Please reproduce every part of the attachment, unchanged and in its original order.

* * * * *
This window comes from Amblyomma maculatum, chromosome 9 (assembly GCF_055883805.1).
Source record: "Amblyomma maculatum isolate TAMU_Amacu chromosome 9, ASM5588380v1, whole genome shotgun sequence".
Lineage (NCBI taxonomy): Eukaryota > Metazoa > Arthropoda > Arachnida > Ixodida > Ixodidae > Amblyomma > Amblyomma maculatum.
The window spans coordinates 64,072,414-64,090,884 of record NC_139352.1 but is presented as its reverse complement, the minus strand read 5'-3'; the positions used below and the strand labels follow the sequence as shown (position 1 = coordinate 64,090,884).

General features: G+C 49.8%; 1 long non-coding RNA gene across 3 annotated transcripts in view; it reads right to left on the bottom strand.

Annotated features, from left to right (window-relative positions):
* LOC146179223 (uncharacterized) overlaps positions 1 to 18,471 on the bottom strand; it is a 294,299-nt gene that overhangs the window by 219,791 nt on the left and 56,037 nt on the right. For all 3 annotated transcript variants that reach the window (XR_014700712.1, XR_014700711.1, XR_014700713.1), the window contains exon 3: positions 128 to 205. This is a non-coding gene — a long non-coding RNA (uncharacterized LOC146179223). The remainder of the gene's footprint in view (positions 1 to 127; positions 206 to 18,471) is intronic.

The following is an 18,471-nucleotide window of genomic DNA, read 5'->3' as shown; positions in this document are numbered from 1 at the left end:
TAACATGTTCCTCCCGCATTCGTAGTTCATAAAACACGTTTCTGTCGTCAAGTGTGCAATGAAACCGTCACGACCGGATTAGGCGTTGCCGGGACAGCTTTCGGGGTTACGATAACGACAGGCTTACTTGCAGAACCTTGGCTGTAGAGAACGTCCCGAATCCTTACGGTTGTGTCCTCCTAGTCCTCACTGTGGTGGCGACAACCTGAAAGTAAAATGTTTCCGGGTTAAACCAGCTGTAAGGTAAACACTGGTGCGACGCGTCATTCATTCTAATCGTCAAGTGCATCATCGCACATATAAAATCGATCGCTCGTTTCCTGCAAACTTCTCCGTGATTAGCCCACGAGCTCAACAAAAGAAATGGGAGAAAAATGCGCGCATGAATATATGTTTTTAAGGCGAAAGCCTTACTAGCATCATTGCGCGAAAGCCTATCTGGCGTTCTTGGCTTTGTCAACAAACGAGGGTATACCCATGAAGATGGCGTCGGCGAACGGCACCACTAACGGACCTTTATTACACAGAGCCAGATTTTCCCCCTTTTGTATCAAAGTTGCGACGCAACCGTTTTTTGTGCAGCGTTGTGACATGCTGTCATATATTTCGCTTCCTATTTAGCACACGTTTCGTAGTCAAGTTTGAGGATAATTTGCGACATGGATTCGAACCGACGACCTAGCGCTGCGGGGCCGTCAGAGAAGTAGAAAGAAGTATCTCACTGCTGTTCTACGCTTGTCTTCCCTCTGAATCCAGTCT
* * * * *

This window comes from Amblyomma maculatum, chromosome 9 (assembly GCF_055883805.1).
Source record: "Amblyomma maculatum isolate TAMU_Amacu chromosome 9, ASM5588380v1, whole genome shotgun sequence".
Lineage (NCBI taxonomy): Eukaryota > Metazoa > Arthropoda > Arachnida > Ixodida > Ixodidae > Amblyomma > Amblyomma maculatum.
The window spans coordinates 64,072,414-64,090,884 of record NC_139352.1 but is presented as its reverse complement, the minus strand read 5'-3'; the positions used below and the strand labels follow the sequence as shown (position 1 = coordinate 64,090,884).

General features: G+C 49.8%; 1 long non-coding RNA gene across 3 annotated transcripts in view; it reads right to left on the bottom strand.

Annotated features, from left to right (window-relative positions):
* LOC146179223 (uncharacterized) overlaps positions 1 to 18,471 on the bottom strand; it is a 294,299-nt gene that overhangs the window by 219,791 nt on the left and 56,037 nt on the right. For all 3 annotated transcript variants that reach the window (XR_014700712.1, XR_014700711.1, XR_014700713.1), the window contains exon 3: positions 128 to 205. This is a non-coding gene — a long non-coding RNA (uncharacterized LOC146179223). The remainder of the gene's footprint in view (positions 1 to 127; positions 206 to 18,471) is intronic.

The following is an 18,471-nucleotide window of genomic DNA, read 5'->3' as shown; positions in this document are numbered from 1 at the left end:
TAACATGTTCCTCCCGCATTCGTAGTTCATAAAACACGTTTCTGTCGTCAAGTGTGCAATGAAACCGTCACGACCGGATTAGGCGTTGCCGGGACAGCTTTCGGGGTTACGATAACGACAGGCTTACTTGCAGAACCTTGGCTGTAGAGAACGTCCCGAATCCTTACGGTTGTGTCCTCCTAGTCCTCACTGTGGTGGCGACAACCTGAAAGTAAAATGTTTCCGGGTTAAACCAGCTGTAAGGTAAACACTGGTGCGACGCGTCATTCATTCTAATCGTCAAGTGCATCATCGCACATATAAAATCGATCGCTCGTTTCCTGCAAACTTCTCCGTGATTAGCCCACGAGCTCAACAAAAGAAATGGGAGAAAAATGCGCGCATGAATATATGTTTTTAAGGCGAAAGCCTTACTAGCATCATTGCGCGAAAGCCTATCTGGCGTTCTTGGCTTTGTCAACAAACGAGGGTATACCCATGAAGATGGCGTCGGCGAACGGCACCACTAACGGACCTTTATTACACAGAGCCAGATTTTCCCCCTTTTGTATCAAAGTTGCGACGCAACCGTTTTTTGTGCAGCGTTGTGACATGCTGTCATATATTTCGCTTCCTATTTAGCACACGTTTCGTAGTCAAGTTTGAGGATAATTTGCGACATGGATTCGAACCGACGACCTAGCGCTGCGGGGCCGTCAGAGAAGTAGAAAGAAGTATCTCACTGCTGTTCTACGCTTGTCTTCCCTCTGAATCCAGTCT